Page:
Climate Justice: Stopping the Keystone XL Pipeline

Fighting the Keystone XL Pipeline one protest at a time.

  • Pipes
    “What are we fighting for? What are any of us who care about climate justice really fighting for? What does ‘climate justice’ mean in the face of the inhuman and dehumanizing maw of the world-devouring carbon- industrial machine—of which we ourselves are a part?”
    Photo by Fotolia/torsakarin
  • What We're Fighting For Now Is Each Other
    Author Wen Stephenson pushes beyond easy labels to understand who the people behind climate justice are in “What We’re Fighting For Now Is Each Other.”
    Cover courtesy Beacon Press, 2015

  • Pipes
  • What We're Fighting For Now Is Each Other

The science is clear: catastrophic climate change, by any humane definition, is upon us. In What We’re Fighting for Now Is Each Other (Beacon Press, 2015), author Wen Stephenson tells his own story and offers an up-close, on-the-ground look at some of the remarkable and courageous people who have laid everything on the line to build and inspire this fast-growing movement. This excerpt, which discusses the opposition to the Keystone XL Pipeline, is from Chapter 6, “Too Late for What?”

We are now faced with the fact that tomorrow is today.
—Martin Luther King, Jr., 1967

Mount Auburn Street, a block south of Harvard Yard in Cambridge, Massachusetts, with its brick sidewalks, its exclusive old-boy college clubs, and its late Victorian “Gold Coast” dorms, is about as far as you can get from the piney woods of East Texas.

Unless, that is, you find yourself sitting on an ancient cast-off sofa in the small, dimly lit “library” of a former fraternity house, sunlight and street sounds filtering through lowered blinds, where a group of young people plot nonviolent direct action at the suburban offices of TransCanada Corporation—in solidarity with the Tar Sands Blockade fighting construction of the southern leg of the Keystone XL pipeline. Then you’re practically in Nacogdoches.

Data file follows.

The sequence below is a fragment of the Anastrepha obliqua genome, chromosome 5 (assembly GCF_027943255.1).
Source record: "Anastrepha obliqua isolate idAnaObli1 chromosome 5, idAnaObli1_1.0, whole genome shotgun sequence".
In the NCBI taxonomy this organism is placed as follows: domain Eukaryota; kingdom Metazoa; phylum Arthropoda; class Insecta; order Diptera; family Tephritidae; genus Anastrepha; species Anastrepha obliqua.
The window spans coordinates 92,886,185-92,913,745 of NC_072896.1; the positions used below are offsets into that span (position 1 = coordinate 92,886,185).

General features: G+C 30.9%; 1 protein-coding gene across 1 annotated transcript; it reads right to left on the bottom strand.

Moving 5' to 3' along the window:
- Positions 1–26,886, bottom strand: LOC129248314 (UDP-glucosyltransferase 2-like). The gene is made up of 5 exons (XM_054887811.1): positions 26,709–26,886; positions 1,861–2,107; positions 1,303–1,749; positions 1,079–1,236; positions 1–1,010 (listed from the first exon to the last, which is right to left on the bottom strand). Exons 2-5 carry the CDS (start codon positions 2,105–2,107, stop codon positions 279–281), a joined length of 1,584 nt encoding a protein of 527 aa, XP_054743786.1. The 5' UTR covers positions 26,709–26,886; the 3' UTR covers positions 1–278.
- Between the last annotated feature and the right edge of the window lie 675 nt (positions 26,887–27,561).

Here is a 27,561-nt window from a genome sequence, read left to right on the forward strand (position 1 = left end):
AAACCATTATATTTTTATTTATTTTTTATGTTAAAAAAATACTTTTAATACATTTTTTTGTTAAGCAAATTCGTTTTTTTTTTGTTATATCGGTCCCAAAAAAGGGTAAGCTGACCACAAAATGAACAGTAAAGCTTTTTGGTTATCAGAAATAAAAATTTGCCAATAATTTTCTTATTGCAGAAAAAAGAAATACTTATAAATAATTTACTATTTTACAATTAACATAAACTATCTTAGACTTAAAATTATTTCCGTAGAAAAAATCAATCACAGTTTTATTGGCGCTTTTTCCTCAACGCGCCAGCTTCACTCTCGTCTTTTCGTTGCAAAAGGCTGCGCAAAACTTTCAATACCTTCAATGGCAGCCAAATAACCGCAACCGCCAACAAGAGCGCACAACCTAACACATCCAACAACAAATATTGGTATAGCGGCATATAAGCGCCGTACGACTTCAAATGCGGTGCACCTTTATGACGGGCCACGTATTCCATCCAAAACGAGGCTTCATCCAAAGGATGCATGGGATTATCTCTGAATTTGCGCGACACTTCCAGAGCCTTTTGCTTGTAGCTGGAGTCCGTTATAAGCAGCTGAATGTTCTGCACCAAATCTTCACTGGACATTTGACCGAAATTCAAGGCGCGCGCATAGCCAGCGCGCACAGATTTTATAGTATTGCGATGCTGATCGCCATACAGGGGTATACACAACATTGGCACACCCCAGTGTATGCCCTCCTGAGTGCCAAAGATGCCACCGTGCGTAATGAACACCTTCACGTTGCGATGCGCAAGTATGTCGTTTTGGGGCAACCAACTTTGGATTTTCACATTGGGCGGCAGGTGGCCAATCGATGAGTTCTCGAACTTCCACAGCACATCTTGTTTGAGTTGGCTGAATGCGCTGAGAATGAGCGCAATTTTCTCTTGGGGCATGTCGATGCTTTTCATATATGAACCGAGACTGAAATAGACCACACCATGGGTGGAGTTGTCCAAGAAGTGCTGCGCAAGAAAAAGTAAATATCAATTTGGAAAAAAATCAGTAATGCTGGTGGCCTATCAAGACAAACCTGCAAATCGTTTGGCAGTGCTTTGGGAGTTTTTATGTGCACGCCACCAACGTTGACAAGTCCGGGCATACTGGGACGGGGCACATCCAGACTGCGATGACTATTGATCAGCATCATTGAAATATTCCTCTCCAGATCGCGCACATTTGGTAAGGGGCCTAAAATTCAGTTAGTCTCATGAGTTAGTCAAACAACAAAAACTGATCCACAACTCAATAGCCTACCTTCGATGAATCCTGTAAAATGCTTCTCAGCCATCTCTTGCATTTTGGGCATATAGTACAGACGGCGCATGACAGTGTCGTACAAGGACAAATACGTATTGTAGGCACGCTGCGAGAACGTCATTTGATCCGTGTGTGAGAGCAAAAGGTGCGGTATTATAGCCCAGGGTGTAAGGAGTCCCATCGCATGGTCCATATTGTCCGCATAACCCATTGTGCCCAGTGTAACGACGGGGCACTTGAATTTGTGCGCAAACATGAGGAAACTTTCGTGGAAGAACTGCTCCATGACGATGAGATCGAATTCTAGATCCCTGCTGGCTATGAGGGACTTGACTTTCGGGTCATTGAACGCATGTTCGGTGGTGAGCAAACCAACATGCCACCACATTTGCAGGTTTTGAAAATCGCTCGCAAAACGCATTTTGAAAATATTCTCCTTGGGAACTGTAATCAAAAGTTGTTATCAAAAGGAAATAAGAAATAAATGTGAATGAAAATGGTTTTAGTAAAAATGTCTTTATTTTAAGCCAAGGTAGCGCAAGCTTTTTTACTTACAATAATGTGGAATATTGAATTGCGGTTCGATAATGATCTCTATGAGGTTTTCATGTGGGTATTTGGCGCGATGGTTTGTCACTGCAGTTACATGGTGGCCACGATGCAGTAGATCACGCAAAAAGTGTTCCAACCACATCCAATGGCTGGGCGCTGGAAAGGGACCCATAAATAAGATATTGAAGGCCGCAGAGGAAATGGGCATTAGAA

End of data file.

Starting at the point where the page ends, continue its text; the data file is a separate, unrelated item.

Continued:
That room is where I found myself on an afternoon in December 2012. I was there not as a journalist but to help the organizers, mostly students and recent grads from nearby schools, with media outreach and communications. It was the first time I’d been on the inside of a well-planned civil-disobedience action—the first time I’d felt the tingle of adrenaline, and the faint undercurrent of anxiety, that comes from participating in an act of principled resistance where power would be confronted, laws would be broken, and people would go to jail.

Nervous laughter punctuated the bewildering logistical checklist. This would be no ordinary sit-in. I listened with fascination as kids twenty-five years younger than me, utterly in control, spoke of “jewelry,” or hardware—in the present instance, the hardened-steel chains and locks they would use to secure themselves to each other once inside the corporate office. I’d gotten to know several of the students and twentysomethings over the past summer and fall, working alongside them in the Boston-area climate movement. But in that room, that afternoon, they appeared suddenly older, mature beyond their years, and uncommonly brave.

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